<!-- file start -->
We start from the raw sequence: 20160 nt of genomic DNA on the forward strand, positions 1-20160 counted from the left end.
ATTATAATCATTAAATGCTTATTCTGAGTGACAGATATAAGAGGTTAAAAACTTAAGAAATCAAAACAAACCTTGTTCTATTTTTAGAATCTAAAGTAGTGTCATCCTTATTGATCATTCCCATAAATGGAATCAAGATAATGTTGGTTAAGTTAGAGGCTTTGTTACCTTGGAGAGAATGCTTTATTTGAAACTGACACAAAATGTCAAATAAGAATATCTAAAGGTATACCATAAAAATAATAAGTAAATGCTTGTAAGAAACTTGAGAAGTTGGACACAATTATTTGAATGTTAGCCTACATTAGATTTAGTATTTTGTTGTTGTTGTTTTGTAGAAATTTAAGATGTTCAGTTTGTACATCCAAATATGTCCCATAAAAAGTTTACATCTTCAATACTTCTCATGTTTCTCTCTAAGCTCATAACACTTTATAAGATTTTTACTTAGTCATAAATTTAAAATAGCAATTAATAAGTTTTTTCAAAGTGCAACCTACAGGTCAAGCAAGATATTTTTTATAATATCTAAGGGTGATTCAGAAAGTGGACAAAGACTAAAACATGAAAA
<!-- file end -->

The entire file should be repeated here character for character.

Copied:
We start from the raw sequence: 20160 nt of genomic DNA on the forward strand, positions 1-20160 counted from the left end.
ATTATAATCATTAAATGCTTATTCTGAGTGACAGATATAAGAGGTTAAAAACTTAAGAAATCAAAACAAACCTTGTTCTATTTTTAGAATCTAAAGTAGTGTCATCCTTATTGATCATTCCCATAAATGGAATCAAGATAATGTTGGTTAAGTTAGAGGCTTTGTTACCTTGGAGAGAATGCTTTATTTGAAACTGACACAAAATGTCAAATAAGAATATCTAAAGGTATACCATAAAAATAATAAGTAAATGCTTGTAAGAAACTTGAGAAGTTGGACACAATTATTTGAATGTTAGCCTACATTAGATTTAGTATTTTGTTGTTGTTGTTTTGTAGAAATTTAAGATGTTCAGTTTGTACATCCAAATATGTCCCATAAAAAGTTTACATCTTCAATACTTCTCATGTTTCTCTCTAAGCTCATAACACTTTATAAGATTTTTACTTAGTCATAAATTTAAAATAGCAATTAATAAGTTTTTTCAAAGTGCAACCTACAGGTCAAGCAAGATATTTTTTATAATATCTAAGGGTGATTCAGAAAGTGGACAAAGACTAAAACATGAAAA